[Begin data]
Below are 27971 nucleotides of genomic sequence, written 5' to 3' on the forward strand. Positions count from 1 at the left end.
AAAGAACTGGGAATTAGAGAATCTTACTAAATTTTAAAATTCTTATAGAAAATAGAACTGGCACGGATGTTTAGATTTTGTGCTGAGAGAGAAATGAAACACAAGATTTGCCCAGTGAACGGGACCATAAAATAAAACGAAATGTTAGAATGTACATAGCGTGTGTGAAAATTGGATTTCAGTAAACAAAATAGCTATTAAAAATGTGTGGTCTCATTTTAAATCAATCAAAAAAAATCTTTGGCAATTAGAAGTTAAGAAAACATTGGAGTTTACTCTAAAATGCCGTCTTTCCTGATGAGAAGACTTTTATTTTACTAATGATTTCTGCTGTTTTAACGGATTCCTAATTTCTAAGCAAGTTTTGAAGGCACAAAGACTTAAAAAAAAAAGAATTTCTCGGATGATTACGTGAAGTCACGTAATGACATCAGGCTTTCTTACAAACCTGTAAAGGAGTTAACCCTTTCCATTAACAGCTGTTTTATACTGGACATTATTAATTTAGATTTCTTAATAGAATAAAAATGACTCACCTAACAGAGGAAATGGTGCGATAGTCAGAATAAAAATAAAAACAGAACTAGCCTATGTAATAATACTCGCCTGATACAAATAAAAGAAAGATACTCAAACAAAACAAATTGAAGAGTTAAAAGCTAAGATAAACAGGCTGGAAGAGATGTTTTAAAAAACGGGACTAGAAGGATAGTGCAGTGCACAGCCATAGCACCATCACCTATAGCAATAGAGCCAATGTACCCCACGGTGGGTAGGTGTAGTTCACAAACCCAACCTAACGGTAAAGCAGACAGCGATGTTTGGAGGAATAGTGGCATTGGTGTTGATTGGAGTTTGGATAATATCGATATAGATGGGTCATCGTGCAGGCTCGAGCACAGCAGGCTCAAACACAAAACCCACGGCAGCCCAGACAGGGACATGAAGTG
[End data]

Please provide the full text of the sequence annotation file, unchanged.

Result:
Below are 27971 nucleotides of genomic sequence, written 5' to 3' on the forward strand. Positions count from 1 at the left end.
AAAGAACTGGGAATTAGAGAATCTTACTAAATTTTAAAATTCTTATAGAAAATAGAACTGGCACGGATGTTTAGATTTTGTGCTGAGAGAGAAATGAAACACAAGATTTGCCCAGTGAACGGGACCATAAAATAAAACGAAATGTTAGAATGTACATAGCGTGTGTGAAAATTGGATTTCAGTAAACAAAATAGCTATTAAAAATGTGTGGTCTCATTTTAAATCAATCAAAAAAAATCTTTGGCAATTAGAAGTTAAGAAAACATTGGAGTTTACTCTAAAATGCCGTCTTTCCTGATGAGAAGACTTTTATTTTACTAATGATTTCTGCTGTTTTAACGGATTCCTAATTTCTAAGCAAGTTTTGAAGGCACAAAGACTTAAAAAAAAAAGAATTTCTCGGATGATTACGTGAAGTCACGTAATGACATCAGGCTTTCTTACAAACCTGTAAAGGAGTTAACCCTTTCCATTAACAGCTGTTTTATACTGGACATTATTAATTTAGATTTCTTAATAGAATAAAAATGACTCACCTAACAGAGGAAATGGTGCGATAGTCAGAATAAAAATAAAAACAGAACTAGCCTATGTAATAATACTCGCCTGATACAAATAAAAGAAAGATACTCAAACAAAACAAATTGAAGAGTTAAAAGCTAAGATAAACAGGCTGGAAGAGATGTTTTAAAAAACGGGACTAGAAGGATAGTGCAGTGCACAGCCATAGCACCATCACCTATAGCAATAGAGCCAATGTACCCCACGGTGGGTAGGTGTAGTTCACAAACCCAACCTAACGGTAAAGCAGACAGCGATGTTTGGAGGAATAGTGGCATTGGTGTTGATTGGAGTTTGGATAATATCGATATAGATGGGTCATCGTGCAGGCTCGAGCACAGCAGGCTCAAACACAAAACCCACGGCAGCCCAGACAGGGACATGAAGTG